version of the Falcon). However, on one particular Friday, Steve could not make it down. Perhaps it was snowing too much. In any event, Dave was all alone. Vic assigned me to work with him. Dave and I didn't hit it off right away, but we got to know each other and I showed him that I was competent as a "second chair."
From that point on, I almost always worked with Dave and Steve. More importantly, what we now call the Odyssey (then called the "ISES" and after that the "Seeker") was in the planning stages. It was to be built over the summer of 1995. Dave and Steve had heard of my HyperCard skills and tapped me to create the controls for the new ship.
At this point, I began spending so much time at the Space Center that Vic took notice. At the end of an overnighter, he announced to me nonchalantly, "Brian, you're doing all this stuff . . . we're just going to hire you, okay?" I was taken aback. I had wanted to work at the Space Center for a long time, but I thought I would never get hired. Aside from adult employees, it had been Vic's policy to employ only students who had attended Central Elementary. So, as far as I am aware, I was the first volunteer to break the "Central ceiling" and actually get on the Space Center payroll.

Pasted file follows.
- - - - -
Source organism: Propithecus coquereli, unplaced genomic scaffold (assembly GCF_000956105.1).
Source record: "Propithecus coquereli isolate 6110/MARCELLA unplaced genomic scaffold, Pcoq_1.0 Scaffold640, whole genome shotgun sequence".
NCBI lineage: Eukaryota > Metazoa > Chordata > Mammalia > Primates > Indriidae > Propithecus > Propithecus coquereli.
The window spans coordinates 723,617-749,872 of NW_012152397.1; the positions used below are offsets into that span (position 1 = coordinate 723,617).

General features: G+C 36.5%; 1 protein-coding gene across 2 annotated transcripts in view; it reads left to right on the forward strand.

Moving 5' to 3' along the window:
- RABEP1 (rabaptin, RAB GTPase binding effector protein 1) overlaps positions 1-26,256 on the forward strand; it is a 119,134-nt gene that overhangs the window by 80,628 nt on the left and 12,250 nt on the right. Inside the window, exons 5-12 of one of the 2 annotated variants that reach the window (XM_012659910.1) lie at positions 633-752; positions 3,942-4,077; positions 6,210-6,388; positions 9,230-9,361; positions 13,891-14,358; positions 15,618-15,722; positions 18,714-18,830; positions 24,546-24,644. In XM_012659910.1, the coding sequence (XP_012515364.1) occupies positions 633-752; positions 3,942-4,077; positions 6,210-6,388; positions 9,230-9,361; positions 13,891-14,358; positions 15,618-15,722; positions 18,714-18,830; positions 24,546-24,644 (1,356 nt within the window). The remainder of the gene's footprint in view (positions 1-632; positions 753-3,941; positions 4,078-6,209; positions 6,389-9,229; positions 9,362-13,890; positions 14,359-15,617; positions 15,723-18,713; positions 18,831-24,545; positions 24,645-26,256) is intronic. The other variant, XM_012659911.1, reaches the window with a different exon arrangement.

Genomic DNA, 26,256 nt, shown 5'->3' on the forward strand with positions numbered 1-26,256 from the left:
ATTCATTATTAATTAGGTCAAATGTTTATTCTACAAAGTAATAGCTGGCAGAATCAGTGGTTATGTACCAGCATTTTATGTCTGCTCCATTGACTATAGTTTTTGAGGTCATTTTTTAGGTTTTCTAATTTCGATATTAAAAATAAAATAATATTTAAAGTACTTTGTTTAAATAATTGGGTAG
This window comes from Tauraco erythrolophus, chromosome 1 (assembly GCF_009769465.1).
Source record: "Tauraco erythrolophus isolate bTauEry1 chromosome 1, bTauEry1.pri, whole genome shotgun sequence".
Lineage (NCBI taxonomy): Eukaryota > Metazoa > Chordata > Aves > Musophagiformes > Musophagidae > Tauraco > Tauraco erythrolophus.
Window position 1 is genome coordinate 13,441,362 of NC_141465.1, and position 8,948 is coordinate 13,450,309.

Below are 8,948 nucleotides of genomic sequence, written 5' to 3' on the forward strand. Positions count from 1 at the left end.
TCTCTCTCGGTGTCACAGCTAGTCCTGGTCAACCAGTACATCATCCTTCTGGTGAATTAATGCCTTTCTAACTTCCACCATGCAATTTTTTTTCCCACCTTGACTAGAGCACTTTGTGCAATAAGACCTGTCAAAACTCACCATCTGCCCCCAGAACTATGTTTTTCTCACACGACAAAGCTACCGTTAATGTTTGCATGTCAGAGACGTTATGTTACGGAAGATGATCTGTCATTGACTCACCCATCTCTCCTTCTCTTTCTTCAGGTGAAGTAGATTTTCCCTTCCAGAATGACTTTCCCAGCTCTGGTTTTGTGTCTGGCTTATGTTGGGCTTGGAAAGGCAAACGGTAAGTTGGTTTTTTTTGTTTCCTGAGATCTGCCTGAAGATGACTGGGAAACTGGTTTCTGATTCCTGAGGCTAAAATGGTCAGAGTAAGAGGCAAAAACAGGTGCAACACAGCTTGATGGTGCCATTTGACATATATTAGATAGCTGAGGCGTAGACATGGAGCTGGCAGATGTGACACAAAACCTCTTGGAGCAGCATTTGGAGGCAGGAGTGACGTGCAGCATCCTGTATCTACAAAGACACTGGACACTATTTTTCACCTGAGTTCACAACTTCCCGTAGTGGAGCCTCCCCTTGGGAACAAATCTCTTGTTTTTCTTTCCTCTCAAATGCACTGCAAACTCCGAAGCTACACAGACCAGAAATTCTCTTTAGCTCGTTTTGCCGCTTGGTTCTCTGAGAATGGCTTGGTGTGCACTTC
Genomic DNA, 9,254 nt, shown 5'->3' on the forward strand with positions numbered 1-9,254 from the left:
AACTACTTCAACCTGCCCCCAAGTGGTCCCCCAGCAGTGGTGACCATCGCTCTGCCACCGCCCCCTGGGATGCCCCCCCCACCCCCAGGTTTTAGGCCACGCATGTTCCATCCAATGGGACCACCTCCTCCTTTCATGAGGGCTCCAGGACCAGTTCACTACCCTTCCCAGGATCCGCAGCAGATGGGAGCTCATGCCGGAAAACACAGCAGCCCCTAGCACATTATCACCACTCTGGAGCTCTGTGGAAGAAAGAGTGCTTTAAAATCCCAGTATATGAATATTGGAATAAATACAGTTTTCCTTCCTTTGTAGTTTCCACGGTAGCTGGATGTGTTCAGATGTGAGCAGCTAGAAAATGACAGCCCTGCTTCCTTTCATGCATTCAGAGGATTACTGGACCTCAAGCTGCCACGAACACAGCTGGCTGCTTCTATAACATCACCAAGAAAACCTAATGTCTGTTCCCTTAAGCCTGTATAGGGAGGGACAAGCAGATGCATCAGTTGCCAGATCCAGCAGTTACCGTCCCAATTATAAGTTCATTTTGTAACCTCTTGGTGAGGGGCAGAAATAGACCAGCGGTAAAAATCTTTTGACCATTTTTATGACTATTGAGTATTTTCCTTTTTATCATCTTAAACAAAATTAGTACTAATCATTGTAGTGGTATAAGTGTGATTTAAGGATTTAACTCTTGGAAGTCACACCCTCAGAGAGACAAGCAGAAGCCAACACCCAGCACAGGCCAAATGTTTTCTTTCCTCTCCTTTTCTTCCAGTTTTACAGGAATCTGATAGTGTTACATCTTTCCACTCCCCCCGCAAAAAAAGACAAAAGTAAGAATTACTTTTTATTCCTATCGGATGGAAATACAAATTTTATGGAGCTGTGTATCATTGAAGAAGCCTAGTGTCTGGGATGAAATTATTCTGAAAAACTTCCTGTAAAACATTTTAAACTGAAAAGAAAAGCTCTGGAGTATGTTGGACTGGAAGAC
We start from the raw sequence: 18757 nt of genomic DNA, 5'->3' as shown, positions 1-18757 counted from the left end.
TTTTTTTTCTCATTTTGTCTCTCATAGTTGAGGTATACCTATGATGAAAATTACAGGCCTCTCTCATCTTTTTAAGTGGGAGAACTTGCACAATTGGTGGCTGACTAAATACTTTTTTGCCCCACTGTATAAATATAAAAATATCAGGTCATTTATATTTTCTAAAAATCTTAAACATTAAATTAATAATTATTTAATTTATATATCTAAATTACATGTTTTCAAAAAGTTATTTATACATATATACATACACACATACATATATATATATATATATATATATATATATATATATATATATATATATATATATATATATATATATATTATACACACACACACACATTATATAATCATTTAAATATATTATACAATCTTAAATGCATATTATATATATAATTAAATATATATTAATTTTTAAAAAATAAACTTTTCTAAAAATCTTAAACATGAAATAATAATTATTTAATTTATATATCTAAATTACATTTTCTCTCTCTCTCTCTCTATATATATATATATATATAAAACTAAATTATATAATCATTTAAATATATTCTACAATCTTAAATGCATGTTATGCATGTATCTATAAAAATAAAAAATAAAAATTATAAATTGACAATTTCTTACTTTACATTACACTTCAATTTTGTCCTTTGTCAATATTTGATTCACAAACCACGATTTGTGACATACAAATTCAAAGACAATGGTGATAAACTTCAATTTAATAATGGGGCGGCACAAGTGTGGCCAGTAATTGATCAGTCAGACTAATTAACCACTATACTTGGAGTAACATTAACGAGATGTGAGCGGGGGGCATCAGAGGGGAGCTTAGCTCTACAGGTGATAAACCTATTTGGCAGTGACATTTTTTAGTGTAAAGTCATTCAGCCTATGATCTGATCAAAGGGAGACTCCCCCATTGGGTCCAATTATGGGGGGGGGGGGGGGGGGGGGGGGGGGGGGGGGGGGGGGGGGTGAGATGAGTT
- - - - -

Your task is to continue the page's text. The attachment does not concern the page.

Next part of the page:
Meanwhile, as the new "Chief Programmer" (an informal title at the time), I was working away on the controls for the Odyssey. Because the new ship would be the Space Center's first to have color computers, I created the Space Center's first color stacks--very primitive by today's standards, but they looked cool to us back then. The Odyssey launched in the fall of 1995, with my stacks, and so I spent most of my time working in the Odyssey control room-- usually as second-chair to Dave Wall. Dave and I became good friends, and still are.